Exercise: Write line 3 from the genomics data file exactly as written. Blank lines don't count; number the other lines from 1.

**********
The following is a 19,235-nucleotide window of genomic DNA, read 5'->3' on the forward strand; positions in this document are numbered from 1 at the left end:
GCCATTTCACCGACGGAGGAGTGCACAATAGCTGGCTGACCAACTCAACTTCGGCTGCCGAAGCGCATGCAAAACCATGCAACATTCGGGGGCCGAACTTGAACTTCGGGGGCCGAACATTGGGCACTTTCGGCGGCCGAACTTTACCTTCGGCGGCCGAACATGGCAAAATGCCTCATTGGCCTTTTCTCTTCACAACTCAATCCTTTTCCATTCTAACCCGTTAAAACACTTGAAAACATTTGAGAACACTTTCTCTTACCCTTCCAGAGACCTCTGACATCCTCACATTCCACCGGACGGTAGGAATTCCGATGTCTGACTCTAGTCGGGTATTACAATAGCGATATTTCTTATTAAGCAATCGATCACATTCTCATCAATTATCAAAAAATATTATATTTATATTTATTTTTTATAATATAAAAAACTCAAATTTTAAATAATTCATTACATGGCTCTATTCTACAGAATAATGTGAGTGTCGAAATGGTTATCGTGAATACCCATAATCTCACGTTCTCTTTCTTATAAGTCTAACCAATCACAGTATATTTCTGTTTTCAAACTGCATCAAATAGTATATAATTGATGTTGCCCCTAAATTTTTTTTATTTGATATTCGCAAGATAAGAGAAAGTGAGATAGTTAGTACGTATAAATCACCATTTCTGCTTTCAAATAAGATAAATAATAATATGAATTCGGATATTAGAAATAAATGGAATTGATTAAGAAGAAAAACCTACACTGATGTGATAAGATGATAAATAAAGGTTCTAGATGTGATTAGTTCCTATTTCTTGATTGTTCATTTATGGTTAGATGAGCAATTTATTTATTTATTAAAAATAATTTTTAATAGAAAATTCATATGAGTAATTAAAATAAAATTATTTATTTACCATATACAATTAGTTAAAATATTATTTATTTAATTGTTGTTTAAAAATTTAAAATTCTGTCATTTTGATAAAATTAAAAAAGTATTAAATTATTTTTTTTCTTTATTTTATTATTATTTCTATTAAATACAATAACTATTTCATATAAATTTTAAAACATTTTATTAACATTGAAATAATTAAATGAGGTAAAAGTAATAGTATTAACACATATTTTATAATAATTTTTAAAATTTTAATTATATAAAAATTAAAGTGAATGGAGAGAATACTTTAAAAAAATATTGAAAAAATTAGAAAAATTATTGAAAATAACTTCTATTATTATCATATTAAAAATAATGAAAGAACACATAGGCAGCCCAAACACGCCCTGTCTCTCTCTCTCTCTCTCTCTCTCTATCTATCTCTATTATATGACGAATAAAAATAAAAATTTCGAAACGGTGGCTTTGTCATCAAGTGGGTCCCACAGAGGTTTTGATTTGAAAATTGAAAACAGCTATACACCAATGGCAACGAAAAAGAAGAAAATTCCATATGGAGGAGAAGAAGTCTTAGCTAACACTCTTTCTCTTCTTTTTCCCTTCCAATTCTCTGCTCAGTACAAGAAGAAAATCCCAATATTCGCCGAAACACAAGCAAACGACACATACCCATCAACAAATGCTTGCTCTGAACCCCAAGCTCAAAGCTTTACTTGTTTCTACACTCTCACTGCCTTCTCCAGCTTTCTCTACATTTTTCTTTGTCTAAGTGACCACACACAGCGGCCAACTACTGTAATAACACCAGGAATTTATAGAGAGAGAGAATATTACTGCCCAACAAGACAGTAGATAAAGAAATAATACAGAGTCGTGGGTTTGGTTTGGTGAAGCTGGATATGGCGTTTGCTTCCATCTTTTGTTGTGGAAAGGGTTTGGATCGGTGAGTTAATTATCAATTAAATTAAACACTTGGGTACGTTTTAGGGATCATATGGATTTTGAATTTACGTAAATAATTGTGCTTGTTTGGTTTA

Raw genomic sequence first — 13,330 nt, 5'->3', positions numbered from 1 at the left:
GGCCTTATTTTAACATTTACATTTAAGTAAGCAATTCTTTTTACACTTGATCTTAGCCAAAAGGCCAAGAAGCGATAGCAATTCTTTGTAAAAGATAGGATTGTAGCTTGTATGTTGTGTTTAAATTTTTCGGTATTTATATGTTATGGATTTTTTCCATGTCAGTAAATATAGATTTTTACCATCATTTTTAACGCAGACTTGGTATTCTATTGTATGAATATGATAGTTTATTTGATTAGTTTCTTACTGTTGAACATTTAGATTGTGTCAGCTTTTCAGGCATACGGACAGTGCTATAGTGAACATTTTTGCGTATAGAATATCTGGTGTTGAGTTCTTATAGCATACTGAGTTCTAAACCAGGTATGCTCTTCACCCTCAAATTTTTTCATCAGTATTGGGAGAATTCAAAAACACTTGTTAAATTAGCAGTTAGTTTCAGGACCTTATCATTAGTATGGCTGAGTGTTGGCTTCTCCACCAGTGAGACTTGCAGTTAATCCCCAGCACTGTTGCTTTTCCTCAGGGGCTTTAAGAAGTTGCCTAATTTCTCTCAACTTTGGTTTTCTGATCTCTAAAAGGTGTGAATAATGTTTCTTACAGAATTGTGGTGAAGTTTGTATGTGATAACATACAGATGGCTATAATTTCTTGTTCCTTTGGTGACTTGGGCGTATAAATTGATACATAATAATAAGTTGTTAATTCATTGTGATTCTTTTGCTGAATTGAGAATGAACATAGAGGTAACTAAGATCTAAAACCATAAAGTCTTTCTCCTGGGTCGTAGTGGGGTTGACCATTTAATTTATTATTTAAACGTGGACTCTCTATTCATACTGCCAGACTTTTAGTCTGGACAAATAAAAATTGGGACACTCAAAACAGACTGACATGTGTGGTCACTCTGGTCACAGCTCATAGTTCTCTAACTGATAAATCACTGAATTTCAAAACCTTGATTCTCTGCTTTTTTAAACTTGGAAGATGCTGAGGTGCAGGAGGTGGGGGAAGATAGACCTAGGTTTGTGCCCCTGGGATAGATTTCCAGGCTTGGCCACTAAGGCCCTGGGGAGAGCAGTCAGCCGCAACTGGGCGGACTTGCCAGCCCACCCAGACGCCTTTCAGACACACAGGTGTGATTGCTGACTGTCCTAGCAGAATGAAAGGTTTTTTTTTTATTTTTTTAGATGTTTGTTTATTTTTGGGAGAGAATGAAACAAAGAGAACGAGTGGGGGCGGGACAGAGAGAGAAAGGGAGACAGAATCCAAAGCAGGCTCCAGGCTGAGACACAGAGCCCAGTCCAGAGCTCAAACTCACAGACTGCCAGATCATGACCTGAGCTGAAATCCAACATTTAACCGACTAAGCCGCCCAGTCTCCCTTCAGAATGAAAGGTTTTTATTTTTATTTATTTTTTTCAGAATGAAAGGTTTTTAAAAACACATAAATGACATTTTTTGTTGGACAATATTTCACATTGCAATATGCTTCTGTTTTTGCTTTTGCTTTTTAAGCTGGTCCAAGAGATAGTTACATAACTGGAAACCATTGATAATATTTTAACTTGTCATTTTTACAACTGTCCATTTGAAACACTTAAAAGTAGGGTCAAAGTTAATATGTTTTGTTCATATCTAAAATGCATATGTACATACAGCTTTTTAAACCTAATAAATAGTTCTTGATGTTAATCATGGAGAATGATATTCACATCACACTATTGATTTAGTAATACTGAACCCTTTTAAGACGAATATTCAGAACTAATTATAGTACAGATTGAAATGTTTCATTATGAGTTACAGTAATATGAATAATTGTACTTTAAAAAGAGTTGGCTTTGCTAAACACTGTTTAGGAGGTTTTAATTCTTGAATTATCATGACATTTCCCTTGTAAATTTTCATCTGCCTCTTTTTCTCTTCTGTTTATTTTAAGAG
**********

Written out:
Raw genomic sequence first — 13,330 nt, 5'->3', positions numbered from 1 at the left: